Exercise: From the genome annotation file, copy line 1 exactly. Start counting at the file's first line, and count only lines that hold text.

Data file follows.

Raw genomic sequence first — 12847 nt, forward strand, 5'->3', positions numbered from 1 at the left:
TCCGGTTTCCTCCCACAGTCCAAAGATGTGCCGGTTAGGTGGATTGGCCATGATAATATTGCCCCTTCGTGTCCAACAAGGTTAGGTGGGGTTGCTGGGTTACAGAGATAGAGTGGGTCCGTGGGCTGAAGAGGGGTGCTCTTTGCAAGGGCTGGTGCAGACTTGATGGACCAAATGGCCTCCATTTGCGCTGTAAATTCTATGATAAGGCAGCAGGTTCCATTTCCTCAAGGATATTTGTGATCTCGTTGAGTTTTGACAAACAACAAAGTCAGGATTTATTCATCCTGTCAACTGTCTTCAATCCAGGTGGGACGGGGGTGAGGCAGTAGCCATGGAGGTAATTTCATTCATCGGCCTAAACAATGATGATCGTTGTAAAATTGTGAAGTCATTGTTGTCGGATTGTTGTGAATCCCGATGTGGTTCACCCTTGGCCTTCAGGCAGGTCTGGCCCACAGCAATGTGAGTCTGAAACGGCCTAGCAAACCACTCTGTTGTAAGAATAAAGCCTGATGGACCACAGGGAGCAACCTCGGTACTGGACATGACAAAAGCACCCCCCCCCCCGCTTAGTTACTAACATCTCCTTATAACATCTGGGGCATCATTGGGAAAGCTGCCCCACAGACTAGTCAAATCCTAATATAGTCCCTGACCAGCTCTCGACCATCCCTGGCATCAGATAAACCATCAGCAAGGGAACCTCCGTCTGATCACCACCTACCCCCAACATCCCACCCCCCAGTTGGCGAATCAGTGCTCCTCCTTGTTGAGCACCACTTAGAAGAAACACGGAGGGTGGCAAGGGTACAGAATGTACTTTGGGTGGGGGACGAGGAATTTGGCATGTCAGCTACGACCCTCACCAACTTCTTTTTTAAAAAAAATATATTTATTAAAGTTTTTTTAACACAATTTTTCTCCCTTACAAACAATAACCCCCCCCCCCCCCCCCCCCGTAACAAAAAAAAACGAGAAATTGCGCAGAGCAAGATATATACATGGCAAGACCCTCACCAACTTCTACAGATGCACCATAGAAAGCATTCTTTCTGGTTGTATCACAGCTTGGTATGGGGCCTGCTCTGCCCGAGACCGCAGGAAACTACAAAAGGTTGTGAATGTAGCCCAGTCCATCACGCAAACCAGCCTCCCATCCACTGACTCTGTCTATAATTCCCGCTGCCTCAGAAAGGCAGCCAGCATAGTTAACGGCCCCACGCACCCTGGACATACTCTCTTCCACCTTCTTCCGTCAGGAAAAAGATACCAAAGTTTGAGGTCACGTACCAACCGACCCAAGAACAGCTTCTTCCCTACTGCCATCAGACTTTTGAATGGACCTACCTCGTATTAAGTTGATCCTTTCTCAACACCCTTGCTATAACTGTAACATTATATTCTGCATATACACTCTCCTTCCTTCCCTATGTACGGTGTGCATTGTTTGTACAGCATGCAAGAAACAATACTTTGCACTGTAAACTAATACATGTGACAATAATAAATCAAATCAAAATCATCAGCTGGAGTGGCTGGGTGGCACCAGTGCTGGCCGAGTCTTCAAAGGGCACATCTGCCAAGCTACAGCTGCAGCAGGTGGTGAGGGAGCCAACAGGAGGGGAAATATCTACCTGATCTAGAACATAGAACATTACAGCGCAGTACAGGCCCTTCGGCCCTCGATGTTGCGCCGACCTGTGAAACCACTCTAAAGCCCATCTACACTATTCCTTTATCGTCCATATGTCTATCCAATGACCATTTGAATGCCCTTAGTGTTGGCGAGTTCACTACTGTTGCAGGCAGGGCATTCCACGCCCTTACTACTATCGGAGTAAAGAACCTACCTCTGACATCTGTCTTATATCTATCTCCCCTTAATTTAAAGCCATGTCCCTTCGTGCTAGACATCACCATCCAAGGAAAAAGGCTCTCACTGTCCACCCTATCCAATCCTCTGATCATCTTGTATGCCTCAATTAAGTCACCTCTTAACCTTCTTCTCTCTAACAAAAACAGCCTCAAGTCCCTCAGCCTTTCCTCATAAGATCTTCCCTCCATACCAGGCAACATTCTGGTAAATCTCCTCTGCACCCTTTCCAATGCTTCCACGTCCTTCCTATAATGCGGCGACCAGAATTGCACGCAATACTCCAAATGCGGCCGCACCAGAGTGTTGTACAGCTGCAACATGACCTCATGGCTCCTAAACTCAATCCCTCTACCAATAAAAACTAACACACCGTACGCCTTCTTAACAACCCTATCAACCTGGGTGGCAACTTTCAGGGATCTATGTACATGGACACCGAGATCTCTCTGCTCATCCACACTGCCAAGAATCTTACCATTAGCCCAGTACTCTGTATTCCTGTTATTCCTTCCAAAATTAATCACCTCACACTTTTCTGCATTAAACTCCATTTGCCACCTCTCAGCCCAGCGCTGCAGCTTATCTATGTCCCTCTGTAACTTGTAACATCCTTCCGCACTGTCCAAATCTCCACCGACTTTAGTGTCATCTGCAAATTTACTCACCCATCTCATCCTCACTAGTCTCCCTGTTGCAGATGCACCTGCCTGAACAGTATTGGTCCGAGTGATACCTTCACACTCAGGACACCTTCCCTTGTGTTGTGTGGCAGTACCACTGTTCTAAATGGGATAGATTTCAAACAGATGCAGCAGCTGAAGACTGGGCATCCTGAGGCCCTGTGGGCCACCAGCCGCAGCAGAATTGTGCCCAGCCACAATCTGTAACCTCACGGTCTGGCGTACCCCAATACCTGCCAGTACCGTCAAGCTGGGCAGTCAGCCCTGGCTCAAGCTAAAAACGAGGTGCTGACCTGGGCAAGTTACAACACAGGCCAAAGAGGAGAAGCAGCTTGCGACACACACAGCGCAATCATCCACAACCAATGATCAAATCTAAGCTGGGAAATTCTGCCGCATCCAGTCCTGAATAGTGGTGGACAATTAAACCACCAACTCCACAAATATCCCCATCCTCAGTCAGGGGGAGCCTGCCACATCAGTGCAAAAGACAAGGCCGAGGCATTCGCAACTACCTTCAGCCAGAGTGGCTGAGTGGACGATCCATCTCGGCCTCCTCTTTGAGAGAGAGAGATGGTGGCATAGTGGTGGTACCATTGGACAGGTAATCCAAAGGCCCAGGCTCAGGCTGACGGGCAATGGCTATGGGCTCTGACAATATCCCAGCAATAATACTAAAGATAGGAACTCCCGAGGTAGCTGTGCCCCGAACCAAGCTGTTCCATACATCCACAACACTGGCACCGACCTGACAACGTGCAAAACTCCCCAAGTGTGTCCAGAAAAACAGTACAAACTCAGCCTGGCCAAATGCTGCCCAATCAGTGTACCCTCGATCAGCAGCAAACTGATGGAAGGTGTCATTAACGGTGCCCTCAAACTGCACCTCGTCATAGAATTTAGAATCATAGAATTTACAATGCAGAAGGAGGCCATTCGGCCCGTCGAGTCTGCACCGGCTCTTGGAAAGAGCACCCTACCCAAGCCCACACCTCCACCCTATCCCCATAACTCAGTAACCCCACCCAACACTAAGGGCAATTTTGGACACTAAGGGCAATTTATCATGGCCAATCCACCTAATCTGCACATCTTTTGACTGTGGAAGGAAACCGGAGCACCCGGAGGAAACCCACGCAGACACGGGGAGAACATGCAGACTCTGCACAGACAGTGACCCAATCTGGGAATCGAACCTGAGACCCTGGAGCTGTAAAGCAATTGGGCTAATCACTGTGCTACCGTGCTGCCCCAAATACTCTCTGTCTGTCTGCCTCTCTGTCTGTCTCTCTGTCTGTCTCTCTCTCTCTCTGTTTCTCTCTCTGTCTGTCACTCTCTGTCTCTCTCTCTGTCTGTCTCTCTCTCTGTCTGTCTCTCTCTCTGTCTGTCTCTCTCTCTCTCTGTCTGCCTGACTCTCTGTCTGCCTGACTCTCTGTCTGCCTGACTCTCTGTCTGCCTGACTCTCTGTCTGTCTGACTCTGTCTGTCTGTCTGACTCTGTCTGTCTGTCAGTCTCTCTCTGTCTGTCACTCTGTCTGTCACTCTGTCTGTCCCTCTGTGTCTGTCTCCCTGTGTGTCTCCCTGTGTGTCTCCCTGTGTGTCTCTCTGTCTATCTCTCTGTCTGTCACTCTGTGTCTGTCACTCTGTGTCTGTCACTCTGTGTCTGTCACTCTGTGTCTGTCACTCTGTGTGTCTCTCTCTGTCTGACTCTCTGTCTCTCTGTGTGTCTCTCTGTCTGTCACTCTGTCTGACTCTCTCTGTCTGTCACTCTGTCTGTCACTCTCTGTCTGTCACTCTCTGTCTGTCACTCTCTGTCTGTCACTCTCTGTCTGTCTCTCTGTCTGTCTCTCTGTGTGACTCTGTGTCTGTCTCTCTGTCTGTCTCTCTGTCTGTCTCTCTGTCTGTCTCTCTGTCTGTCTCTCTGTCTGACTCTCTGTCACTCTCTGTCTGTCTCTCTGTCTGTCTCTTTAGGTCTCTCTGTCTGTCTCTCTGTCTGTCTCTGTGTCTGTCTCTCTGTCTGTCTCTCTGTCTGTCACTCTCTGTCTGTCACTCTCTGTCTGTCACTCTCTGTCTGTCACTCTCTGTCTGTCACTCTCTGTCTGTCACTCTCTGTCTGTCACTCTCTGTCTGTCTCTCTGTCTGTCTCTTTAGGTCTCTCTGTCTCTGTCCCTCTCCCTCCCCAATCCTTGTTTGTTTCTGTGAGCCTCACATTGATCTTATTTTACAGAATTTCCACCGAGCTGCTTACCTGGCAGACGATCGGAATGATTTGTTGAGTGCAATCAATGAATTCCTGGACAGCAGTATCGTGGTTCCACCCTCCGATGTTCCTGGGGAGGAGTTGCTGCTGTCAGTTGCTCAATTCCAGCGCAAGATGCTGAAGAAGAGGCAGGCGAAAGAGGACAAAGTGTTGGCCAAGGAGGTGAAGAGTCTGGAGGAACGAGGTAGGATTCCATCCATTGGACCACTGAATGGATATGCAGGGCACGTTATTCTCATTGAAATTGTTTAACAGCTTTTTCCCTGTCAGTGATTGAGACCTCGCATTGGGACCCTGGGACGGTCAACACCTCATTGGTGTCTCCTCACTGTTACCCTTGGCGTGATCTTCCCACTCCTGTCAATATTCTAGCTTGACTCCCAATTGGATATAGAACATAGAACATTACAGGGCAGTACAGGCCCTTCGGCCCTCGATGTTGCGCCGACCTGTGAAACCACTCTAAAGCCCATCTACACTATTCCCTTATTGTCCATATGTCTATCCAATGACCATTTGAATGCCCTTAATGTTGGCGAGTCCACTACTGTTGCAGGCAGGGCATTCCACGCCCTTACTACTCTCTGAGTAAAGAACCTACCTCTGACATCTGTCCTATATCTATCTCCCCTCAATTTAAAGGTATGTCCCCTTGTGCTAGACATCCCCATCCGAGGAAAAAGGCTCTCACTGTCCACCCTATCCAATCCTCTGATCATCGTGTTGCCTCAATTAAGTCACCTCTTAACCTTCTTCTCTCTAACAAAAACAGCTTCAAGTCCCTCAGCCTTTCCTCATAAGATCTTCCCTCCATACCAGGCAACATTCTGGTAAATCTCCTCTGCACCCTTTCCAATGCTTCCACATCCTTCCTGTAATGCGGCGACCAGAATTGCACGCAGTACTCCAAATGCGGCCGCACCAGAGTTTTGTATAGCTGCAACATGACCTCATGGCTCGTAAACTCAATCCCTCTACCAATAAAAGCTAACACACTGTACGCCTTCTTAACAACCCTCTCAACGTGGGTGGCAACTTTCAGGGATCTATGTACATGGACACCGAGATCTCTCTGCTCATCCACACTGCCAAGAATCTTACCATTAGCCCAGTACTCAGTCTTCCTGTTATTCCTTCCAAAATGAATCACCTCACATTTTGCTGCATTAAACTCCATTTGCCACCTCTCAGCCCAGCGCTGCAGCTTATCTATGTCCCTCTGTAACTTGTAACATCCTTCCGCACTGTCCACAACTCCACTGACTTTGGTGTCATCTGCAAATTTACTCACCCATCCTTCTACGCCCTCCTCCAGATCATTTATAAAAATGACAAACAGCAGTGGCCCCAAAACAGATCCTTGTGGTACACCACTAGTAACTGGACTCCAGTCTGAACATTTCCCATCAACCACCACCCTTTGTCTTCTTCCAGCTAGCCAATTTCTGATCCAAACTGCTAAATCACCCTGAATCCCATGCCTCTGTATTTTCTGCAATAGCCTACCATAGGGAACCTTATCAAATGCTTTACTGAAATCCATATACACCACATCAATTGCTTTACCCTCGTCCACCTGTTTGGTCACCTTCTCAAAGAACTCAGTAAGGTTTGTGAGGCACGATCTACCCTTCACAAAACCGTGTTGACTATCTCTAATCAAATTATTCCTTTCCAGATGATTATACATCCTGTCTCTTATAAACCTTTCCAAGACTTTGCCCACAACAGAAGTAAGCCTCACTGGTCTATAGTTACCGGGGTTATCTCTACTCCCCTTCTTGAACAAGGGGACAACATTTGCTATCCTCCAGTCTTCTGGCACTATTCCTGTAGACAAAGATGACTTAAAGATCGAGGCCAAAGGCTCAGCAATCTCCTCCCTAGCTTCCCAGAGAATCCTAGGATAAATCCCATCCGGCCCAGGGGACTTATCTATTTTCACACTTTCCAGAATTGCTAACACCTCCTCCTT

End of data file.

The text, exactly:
Raw genomic sequence first — 12847 nt, forward strand, 5'->3', positions numbered from 1 at the left: